Spinoff Stories -- Three’s Company (Article VIII)


It may not be in the same league as I Love Lucy or Seinfeld in terms of popularity, but Three’s Company is still well-known for its risqué humor and behind-the-scenes controversy. Of course, the show's innuendo-laced brand of humor seems like child's play when compared to the content in comedy television today. Nevertheless, the show sparked controversy and pushed boundaries back in the late 70's. The John Ritter vehicle was the 2nd highest-rated show on television in its fourth season and remained in the top 10 for six of its eight seasons. With massive commercial success comes an opportunity for the network to milk the show for all it's worth. ABC ended up producing two follow-up comedies in an attempt to duplicate the original's success. In a word, it would be an understatement to say that things did not work out.


The Original Hit Machine -- Three's Company (1977-1984)

Based on the British sitcom Man About the House, Three's Company followed Jack (John Ritter) becoming roommates with Janet (Joyce DeWitt) and Chrissy (Suzanne Sommers) and pretending to be gay in order for the Ropers (Norman Fell and Audra Lindley) to allow him to stay with the girls. Just like the once controversial jokes, the premise of the series is wildly dated. With that said, the show's comedic value still holds up. The slapstick humor and rapid-fire sex-based jokes are certainly well-done. The show went through many cast changes during its eight-season run, but it remained one of the top programs on television until it couldn't even crack the top 30 for its closing season.

The First Spinoff -- The Ropers (1979-1980)

Three's Company was at the height of its popularity during its third season. So, it made perfect sense that the network would capitalize on it by producing a spinoff based solely on the landlords. Fell and Lindley departed the show at the tail-end of season three and took on a sitcom of their own. The Ropers focused on the elderly couple attempting to fit into a new community after selling their apartment building. Aside from those two, no other prominent characters from the original series made an appearance. The spinoff was an adaption of British series George and Mildred. Initially, the follow-up show did remarkably well. In fact, the six-episode first season was the 6th highest-rated sitcom of the 1978-79 television season. Unfortunately, a move to a less desirable Saturday slot caused the program's ratings to take a nosedive. It bowed out with a mere 28 episodes under its belt. To the former Three's Company cast members, this meant that they were essentially out of a job for good. In the end, whether it was the quality or simply the timeslot shift, the series did not deliver.

The Second Spinoff -- Three's a Crowd (1984-1985)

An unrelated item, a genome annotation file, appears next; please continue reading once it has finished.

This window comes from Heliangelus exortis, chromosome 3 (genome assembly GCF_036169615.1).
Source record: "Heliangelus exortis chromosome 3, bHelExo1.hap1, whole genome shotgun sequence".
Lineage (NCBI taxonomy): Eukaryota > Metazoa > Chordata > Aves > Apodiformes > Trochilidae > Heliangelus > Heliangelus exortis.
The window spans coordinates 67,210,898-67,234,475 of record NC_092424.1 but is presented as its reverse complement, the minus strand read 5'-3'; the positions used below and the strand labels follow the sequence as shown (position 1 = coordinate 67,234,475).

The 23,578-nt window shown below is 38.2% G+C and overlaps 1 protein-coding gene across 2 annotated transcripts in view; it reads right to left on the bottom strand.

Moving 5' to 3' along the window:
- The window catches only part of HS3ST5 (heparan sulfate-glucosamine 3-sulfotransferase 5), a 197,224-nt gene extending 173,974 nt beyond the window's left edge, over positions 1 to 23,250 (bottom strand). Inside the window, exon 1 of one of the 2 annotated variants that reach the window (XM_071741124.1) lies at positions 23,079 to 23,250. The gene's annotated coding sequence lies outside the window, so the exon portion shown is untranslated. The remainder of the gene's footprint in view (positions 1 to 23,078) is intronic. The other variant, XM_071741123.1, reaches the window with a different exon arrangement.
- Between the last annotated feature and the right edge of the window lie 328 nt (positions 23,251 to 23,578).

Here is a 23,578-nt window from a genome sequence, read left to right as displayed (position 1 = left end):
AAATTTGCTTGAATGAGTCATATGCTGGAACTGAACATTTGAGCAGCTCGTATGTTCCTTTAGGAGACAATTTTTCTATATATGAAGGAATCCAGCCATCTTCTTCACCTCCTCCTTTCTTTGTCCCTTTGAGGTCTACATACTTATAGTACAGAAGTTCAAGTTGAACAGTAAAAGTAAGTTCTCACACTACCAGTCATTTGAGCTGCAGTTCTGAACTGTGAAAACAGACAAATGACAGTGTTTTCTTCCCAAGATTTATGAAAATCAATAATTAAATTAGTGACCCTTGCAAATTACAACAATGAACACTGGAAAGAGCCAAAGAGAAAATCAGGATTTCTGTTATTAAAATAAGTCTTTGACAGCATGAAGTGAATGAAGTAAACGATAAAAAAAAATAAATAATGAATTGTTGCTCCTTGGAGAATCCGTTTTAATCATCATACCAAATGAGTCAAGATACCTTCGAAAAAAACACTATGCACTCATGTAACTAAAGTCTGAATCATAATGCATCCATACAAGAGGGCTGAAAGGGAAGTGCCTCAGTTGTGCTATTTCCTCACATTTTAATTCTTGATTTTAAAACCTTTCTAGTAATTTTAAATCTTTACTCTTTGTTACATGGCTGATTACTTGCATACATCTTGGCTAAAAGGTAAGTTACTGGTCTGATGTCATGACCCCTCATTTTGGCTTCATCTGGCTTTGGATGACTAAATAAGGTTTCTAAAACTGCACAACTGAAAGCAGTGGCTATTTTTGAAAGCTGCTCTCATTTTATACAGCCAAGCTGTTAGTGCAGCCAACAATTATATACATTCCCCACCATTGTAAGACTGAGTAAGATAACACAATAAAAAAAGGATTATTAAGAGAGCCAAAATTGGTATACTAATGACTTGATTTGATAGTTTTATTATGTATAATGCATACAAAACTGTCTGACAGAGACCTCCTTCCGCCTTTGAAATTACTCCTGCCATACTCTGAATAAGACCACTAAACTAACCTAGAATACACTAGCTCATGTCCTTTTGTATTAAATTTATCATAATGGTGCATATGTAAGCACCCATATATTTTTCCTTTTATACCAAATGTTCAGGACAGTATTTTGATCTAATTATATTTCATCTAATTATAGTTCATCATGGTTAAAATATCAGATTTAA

After the mothership series came to a close, the alphabet network was quick to get another spinoff on the air. The final episodes of the original series set up the premise and everything was good to go. Based on the British series Robin's Nest, this spinoff centered on the titular character (Jack Tripper) living with his girlfriend Vicky and butting heads with her father. Despite still being John Ritter's sitcom, viewers did not tune it. At best, the series had fairly mediocre ratingsThree's a Crowd was axed after just one season and twenty-two episodes. It ended up having six fewer episodes than The Ropers. It may not have been intentional, but the title of the series essentially foreshadowed its fate. 


Future

In April 2016, there were talks that a Three's Company movie was in the works and that New Line Cinema would be producing it. Unless the reboot took place in the 70's, a film or television series revival would be a disaster. The premise of the series is comically outdated and simply wouldn't work in a modern-day setting. Aside from that, I doubt any actor could successfully replace the late John Ritter. 


Tie-Ins

None of the main cast members were featured in The Ropers. Lary Dallas (Richard Kline) who played Jack's best friend in all 8 seasons of the original series made a guest appearance in the 'Deeds of Trust' episode of Three's a Crowd

Why These Spinoffs Failed

Like most spin-offs, these failed to replicate the same chemistry that the original had. The grumpy Ropers played incredibly well off of the energetic trio of Jack, Chrissy, and Janet. But, their dysfunctional relationship simply couldn't hold together a half-hour sitcom. It'd be the equivalence of giving I Love Lucy's Fred and Ethel Mertz their own show. Both couples worked well with livelier counterparts, but their loveless marriage routine just isn't meant to be the main focus of a series. Content aside, the Saturday move definitely put a dent in it. Three's a Crowd had the same problem. Even though it featured the same protagonist, the ensemble cast just couldn't compare. Someone like Vicky's dad or E.Z. simply couldn't hold a candle to classic characters like Mr. Furley (Don Knotts) or Larry. Additionally, the hype for Three's Company had essentially died down by the mid-80's. The final season was the lowest-rated of them all and it just wasn't the hot topic it was in years past. 


What did you think of this article? Were you a fan of the original or any of the spinoffs? Leave your thoughts in the comments below.

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